Frontier, Spirit tie-up will face close U.S. review – lawyers – Metro US

Frontier, Spirit tie-up will face close U.S. review – lawyers

A Frontier Airlines Airbus A320neo plane departs from O’Hare International
A Frontier Airlines Airbus A320neo plane departs from O’Hare International Airport in Chicago

WASHINGTON (Reuters) -A bid by budget carriers Frontier Group Holdings and Spirit Airlines Inc to create the fifth-largest U.S. airline will face close scrutiny from the Justice Department, lawyers said Monday.

The Biden administration has made injecting more competition into U.S. industries a key priority.

Andre Barlow, an antitrust lawyer at Doyle, Barlow & Mazard LLC, said in the “antitrust environment” the airlines would have trouble getting the deal past the department’s Antitrust Division.

“Given the administration’s stance against mergers, it will be difficult for these two low-budget competitors to convince the antitrust enforcers that its merger will lead to lower prices,” he said.

Frontier and Spirit pledged to avoid any job losses and add 10,000 direct jobs by 2026. They also promised the merger would deliver $1 billion in annual consumer savings.

“DOJ will focus on whether the two airlines overlap with respect to city pairs and whether the combination of two budget airlines would result in higher prices for consumers,” Barlow said.

Kenneth Quinn, a partner at Clyde & Co, said however that the DoJ would have a “hard time blocking this merger.”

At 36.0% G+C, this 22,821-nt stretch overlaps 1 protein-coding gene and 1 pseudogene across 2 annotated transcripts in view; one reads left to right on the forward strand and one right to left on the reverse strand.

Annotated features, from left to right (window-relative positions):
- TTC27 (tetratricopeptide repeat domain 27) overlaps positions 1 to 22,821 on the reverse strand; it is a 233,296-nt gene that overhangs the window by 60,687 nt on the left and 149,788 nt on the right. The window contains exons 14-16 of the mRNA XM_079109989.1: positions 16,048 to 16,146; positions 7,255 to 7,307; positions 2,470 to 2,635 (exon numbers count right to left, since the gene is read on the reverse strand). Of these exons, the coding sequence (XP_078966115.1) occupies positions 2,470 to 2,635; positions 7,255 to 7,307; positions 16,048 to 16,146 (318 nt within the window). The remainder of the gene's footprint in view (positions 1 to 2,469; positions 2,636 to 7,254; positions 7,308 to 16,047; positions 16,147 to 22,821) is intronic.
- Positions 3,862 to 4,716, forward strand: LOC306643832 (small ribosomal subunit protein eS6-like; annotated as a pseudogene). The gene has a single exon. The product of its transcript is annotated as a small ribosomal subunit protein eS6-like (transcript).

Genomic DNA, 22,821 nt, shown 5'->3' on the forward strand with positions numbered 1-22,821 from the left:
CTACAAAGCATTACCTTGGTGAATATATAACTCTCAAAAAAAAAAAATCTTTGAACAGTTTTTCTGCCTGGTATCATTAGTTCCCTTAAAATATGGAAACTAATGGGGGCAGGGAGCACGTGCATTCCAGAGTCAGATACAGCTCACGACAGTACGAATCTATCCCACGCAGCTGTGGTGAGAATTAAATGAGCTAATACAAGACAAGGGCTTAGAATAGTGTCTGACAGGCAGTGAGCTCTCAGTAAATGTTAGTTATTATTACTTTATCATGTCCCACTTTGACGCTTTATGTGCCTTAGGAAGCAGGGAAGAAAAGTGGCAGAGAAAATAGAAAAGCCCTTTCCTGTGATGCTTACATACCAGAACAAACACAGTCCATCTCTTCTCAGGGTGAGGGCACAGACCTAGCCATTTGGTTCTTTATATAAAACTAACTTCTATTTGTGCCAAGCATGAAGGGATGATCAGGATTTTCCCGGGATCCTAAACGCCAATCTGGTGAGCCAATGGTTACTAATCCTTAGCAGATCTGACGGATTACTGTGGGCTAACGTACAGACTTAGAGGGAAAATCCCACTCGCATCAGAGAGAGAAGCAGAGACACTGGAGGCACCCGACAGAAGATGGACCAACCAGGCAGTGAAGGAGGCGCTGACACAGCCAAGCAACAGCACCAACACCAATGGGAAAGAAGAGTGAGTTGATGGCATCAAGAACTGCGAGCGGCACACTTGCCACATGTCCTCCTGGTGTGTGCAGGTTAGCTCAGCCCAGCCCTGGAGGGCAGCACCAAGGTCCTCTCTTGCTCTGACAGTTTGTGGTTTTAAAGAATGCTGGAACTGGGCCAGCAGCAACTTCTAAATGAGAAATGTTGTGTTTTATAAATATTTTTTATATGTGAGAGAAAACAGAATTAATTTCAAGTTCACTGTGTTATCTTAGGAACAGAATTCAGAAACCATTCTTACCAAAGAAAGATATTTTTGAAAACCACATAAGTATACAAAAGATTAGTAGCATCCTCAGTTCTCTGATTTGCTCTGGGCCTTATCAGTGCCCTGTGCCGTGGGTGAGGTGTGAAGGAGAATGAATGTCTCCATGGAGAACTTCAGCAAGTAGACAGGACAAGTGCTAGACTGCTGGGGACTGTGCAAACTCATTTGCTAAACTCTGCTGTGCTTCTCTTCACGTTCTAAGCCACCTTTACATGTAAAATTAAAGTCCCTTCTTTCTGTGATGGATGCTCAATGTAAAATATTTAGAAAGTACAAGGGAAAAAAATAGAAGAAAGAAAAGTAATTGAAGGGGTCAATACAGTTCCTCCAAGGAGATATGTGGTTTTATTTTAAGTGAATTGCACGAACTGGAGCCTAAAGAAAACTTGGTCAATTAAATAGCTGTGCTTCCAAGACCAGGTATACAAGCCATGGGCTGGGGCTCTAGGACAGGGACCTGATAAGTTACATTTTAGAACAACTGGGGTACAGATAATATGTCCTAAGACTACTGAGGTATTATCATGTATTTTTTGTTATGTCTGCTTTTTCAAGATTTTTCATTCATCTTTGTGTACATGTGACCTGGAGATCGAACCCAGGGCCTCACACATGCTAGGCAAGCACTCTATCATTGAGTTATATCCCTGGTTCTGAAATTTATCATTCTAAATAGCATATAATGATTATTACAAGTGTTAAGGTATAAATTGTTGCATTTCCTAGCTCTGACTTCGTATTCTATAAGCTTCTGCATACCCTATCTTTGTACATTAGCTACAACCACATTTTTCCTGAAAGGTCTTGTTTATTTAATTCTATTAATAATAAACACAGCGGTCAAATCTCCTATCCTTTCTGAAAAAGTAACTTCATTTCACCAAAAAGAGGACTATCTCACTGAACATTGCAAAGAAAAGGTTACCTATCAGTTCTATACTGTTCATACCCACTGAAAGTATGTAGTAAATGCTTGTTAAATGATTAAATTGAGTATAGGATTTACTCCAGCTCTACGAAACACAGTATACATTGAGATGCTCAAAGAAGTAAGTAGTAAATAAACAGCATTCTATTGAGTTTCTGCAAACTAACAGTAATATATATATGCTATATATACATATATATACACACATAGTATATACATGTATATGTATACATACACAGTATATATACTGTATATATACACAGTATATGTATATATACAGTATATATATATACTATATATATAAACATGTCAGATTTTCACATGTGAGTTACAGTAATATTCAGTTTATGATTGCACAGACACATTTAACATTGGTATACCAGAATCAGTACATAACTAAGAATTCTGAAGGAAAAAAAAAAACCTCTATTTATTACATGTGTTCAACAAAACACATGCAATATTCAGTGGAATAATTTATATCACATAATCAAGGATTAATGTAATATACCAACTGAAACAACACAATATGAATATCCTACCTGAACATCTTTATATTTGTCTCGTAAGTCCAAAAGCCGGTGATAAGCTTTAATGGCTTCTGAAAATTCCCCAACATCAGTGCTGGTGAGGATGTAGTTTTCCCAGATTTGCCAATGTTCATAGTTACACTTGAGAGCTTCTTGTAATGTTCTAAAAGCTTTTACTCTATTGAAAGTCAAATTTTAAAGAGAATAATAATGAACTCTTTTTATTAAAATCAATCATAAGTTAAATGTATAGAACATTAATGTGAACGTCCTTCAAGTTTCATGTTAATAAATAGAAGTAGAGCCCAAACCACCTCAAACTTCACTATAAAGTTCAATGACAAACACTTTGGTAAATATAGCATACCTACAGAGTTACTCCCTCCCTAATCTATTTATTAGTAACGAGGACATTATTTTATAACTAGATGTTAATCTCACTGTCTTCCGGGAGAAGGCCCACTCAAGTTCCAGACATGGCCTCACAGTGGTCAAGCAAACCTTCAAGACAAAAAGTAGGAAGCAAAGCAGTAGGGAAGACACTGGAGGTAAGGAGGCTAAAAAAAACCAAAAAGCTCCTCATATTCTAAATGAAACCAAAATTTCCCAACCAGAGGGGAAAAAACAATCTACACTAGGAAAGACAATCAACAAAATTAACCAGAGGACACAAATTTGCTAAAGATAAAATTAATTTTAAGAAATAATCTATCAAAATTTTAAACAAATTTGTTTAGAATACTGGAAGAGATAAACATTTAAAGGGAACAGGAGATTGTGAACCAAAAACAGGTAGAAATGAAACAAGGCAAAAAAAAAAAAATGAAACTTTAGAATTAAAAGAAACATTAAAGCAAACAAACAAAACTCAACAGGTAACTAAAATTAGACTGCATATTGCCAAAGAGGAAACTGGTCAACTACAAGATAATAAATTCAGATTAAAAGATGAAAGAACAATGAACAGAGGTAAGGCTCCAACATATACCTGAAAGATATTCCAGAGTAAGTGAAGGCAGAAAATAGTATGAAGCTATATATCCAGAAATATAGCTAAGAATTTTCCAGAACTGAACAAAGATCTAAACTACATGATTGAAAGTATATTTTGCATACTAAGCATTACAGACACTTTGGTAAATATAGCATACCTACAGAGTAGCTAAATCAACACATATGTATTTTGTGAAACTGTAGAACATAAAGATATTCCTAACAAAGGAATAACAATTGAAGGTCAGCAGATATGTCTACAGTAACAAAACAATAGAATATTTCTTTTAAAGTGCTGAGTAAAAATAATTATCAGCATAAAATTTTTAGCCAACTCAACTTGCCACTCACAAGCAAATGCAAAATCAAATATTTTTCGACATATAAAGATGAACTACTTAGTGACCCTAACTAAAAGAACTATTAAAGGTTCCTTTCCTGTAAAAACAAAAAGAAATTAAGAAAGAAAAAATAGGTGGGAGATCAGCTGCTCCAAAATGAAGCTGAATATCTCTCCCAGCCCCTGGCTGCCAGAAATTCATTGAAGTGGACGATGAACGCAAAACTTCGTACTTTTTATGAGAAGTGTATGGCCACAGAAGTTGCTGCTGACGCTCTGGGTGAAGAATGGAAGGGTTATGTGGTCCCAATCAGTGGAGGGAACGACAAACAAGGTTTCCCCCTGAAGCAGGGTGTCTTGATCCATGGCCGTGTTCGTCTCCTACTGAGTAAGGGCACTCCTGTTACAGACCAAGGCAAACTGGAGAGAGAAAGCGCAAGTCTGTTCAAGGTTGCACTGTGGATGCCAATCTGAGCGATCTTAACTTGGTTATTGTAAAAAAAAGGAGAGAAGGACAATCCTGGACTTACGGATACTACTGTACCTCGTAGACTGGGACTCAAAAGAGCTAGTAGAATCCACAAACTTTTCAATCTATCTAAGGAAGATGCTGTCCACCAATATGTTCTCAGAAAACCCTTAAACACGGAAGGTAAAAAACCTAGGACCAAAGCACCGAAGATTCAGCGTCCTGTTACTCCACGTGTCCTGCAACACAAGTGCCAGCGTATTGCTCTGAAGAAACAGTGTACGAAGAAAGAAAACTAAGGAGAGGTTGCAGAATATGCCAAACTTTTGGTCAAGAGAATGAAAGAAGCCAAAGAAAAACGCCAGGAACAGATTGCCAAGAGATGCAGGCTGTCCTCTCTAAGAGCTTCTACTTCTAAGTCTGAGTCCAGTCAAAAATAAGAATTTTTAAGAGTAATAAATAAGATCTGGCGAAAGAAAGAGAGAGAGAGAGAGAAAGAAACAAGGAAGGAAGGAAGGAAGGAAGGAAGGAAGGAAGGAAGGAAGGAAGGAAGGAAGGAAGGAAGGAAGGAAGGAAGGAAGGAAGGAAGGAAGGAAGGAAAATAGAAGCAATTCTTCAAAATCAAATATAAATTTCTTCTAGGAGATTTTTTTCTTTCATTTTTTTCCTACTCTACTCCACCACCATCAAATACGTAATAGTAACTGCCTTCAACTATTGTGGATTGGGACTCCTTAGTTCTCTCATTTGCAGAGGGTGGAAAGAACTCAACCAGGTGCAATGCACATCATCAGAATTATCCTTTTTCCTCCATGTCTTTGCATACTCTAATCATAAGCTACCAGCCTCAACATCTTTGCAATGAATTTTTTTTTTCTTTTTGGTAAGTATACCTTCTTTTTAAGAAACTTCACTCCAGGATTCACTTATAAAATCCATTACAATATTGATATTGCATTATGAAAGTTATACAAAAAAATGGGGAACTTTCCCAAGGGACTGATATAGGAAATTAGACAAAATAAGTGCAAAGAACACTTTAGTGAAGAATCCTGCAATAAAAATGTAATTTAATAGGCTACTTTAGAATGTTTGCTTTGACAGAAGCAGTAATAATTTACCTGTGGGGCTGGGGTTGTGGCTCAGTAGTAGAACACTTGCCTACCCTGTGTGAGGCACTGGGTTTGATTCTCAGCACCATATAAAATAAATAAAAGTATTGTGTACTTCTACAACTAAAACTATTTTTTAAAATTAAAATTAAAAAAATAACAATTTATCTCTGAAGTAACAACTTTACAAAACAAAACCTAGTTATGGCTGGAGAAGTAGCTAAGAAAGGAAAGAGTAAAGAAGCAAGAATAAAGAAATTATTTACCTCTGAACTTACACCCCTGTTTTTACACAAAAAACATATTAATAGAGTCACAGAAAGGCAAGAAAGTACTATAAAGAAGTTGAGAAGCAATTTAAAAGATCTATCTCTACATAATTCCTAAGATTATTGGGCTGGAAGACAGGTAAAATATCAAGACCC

“You’ve got two ultra-low-cost carriers with a common fleet without a lot of competitive city pair overlap,” he said.

The Justice Department sued in September to unwind American Airlines and JetBlue Airways “Northeast Alliance” partnership, arguing it seeks to eliminate “significant competition between a dominant airline and a uniquely disruptive competitor.”

The Justice Department declined to comment on the merger proposal. A White House spokesperson did not comment on the Frontier Spirit merger proposal but said the Biden administration “is committed to protecting competition across a wide range of industries for the benefit of consumers.”

In September, the administration said it planned to award 16 slots for flights at Newark International Airport in New Jersey to a yet-to-be-determined low-cost carrier.

The slots were previously owned by United Airlines and then transferred to Southwest Airlines before being given up. United advocated for them to be retired to reduce congestion.

Last month, the Transportation Department issued a new rule to make it easier for regulators to move faster to protect airline customers from unfair and deceptive practices. It plans future rules on airline ticket refunds and transparency of airline baggage and other fees.

American and three other airlines control over 80% of the U.S. domestic air market.

Tim Wu, a White House adviser https://www.whitehouse.gov/briefing-room/statements-releases/2021/03/05/white-house-announces-additional-policy-staff on technology and competition policy, in 2018 argued https://www.nytimes.com/2018/05/01/opinion/sprint-t-mobile-merger.html consolidation resulted in the largest U.S. airlines “finding ways to give less for more: fewer flights (more crowded planes), smaller seats, fewer flight attendants, higher baggage and change fees and a stubborn resistance to lowering fares.”

(Reporting by David Shepardson; Additional reporting by Abhijith Ganapavaram; Editing by Stephen Coates)